Jay
Menard
February 5, 2020

Mysak making quick adjustment

Jan Mysak traded plenty to get to Hamilton.

He’s acquired much in the move from the familiar confines of his hometown — the oil city of Litvinov — for the less-familiar surroundings of Canada’s steel city.

The opportunity to play more, get better, and improve his stock in the 2020 NHL Draft, for starters.

“It’s really different from the Czech Republic,” said Mysak, who in eight games with the Hamilton Bulldogs of the Ontario Hockey League has seven goals and has nine points.

“Obviously, it’s harder for me because it’s not my home, I’ve never played on a different team than my home, so it’s a little tough. But this is why I came here. It’s a new challenge for me. My first games — I haven’t played my game — I just have to be better because I have to get used to things.

“It’s the size of the rink, the change of the style of play, it’s the tactics — it’s really different than Czech. We have different tactics, I just have to learn it and then I’ll be better.”

But prior to his arrival in North America, Mysak had lived and played exclusively in his hometown of Litvinov. Litvinov is home to one of the Czech Republic’s most-famous players in the legendary Ivan Hlinka.

And it was at his namesake tournament that he decided he needed to find a better way to handle pressure.

“I don’t think it’s good to feel the pressure,” said Mysak, who is 18th in Future Considerations’ Winter ranking for the 2020 draft. “I felt the pressure during the (Hlinka Gretzky Cup) tournament and I played so bad. When I played at the World Juniors, I said to myself, ‘Don’t feel pressure. Just play and enjoy the game.’ So I try not to feel pressure.”

At the 2020 IIHF World Junior Hockey Championship, Mysak scored one goal and one assist in five games.

This followed a half season where he scored five goals and nine points in 26 games with his hometown HC Litvinov squad.

He left home shortly after the WJC, but he said his mind was made up before that.

“I don’t know — probably before the World Juniors. It’s a new challenge,” Mysak said. “I don’t think in Litvinov — I had smaller ice time. Here I play a lot and it’s better for me. I just talked to [Hamilton Bulldogs’ teammate] Jan [Jenik] who played here — he had a bad injury, so that’s tough — but that’s why I came.”

Hamilton coach Vince Laise said that integrating any player into a new team has its challenges.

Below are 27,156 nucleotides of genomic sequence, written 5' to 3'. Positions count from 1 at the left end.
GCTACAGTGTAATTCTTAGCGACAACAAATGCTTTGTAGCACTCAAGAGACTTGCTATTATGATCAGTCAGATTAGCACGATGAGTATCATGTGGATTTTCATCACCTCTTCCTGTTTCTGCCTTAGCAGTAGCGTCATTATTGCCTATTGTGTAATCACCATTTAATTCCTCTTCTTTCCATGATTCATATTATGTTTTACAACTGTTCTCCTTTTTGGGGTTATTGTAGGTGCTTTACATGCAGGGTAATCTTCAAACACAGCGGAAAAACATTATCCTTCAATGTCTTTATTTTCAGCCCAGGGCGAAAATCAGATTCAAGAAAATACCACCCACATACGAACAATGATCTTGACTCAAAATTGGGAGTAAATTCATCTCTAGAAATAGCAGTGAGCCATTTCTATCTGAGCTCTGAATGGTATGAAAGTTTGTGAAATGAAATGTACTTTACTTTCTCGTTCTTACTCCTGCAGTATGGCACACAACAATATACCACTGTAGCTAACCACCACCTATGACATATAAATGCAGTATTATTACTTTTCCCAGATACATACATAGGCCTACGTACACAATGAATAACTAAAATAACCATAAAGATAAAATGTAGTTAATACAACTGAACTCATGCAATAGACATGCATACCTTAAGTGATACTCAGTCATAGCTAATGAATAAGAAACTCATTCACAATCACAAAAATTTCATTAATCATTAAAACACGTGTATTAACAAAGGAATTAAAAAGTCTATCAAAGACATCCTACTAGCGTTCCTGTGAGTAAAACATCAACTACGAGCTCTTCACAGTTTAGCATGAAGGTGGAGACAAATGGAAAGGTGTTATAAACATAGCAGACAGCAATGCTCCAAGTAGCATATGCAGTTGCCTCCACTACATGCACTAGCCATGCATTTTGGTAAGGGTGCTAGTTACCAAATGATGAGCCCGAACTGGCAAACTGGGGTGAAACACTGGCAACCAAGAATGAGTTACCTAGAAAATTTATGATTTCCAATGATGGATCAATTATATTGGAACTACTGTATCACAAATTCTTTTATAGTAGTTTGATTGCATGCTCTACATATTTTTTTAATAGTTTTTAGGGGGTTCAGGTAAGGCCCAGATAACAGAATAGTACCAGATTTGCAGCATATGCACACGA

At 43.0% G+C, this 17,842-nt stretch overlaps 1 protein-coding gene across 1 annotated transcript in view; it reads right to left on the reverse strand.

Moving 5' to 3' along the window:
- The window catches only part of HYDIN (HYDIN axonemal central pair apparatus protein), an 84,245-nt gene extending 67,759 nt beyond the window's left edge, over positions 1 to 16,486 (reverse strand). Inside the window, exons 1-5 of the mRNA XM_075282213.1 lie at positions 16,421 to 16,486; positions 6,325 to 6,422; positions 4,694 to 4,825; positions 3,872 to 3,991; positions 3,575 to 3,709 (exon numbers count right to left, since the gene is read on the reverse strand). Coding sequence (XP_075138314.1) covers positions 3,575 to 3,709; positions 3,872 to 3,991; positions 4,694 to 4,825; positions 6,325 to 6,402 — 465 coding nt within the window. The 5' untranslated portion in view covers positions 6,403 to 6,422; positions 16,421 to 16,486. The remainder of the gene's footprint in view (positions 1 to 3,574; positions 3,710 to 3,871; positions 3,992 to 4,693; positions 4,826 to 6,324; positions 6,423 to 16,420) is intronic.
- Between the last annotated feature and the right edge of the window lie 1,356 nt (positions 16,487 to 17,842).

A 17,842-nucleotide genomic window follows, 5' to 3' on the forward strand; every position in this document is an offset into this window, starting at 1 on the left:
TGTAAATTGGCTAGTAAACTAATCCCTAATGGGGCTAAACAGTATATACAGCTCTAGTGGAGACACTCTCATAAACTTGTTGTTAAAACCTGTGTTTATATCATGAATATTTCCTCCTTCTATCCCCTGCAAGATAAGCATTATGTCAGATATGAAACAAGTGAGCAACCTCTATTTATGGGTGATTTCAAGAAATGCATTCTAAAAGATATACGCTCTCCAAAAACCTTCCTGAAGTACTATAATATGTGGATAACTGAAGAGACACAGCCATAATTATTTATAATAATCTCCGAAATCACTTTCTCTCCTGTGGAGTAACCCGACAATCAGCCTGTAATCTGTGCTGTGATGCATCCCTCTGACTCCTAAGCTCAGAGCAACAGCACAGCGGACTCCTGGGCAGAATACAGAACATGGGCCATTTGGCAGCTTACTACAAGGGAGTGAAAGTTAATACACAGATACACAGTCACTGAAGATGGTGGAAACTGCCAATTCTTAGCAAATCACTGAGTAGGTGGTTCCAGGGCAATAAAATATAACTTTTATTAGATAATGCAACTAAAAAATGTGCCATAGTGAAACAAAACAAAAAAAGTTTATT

The fact that Mysak is coming from another country doesn’t really add any wrinkles. Other than adjusting to the size of the rink.

“I don’t think there’s anything special,” Laise said. “It’s just patience and understanding that he’s learning a new system. It doesn’t matter where he’s from. Obviously for him as an individual, getting used to the size of the rink is probably the biggest dynamic — not having so much time and space.

“But we’re happy to have him.”

Mysak’s command of English is strong, which has helped his transition.

And Laise said the team itself has done a great job of integrating Mysak into its fold.

“I think with the hockey community being so close — and we have a good group of kids in there, they’re really welcoming to him — he’s fitting right in,” he said.

Mysak agreed, adding that things have been happening so quickly he hasn’t had much time to miss anything from home.

“Guys are awesome to me,” he said. “They’re trying to help me so that’s good. I’m not missing anything yet. I’m just playing hockey and this is what I love. I’m not thinking of anything different. I like it here, I’m training, and I’m just playing games.”

Laise added that Mysak’s brought a lot of positive qualities to the team and has shown a deep curiosity and willingness to get better.

“Speed, his skills, hockey sense. And, you know what? He’s really curious about the defensive side — wanting to be better there, obviously,” Laise said. “He’s asked a lot of questions about that. You see that he wants to learn and that’s great from the coaching end of it.

“[To improve] I think it’s the same as everything — just be reliable and be consistent, focus on leadership qualities, and be a good teammate. I think those things are unspoken now. He’s a high-character kid. Again, the style of play will continue to grow on him and he’s a really good player.”

Mysak knows it’s a process and he’s committed to learning everything he can in Canada.

He wants to improve, he wants to hear his name called on draft day, and he’s determined to show he can adjust to the style of play on this side of the Atlantic.

“I have to be ready for this Canadian style of game,” he said. “It’s different in Czech, so I have to learn all of these things. I have to watch videos all the time. Coach helps me a lot, so that’s been good. I have to be stronger and probably there are a lot of things for me to improve.

“This is what I expected and I’m really enjoying it. I have to get used to these things and play like I did in Czech — don’t be afraid. I think I’ll keep getting better game after game.”

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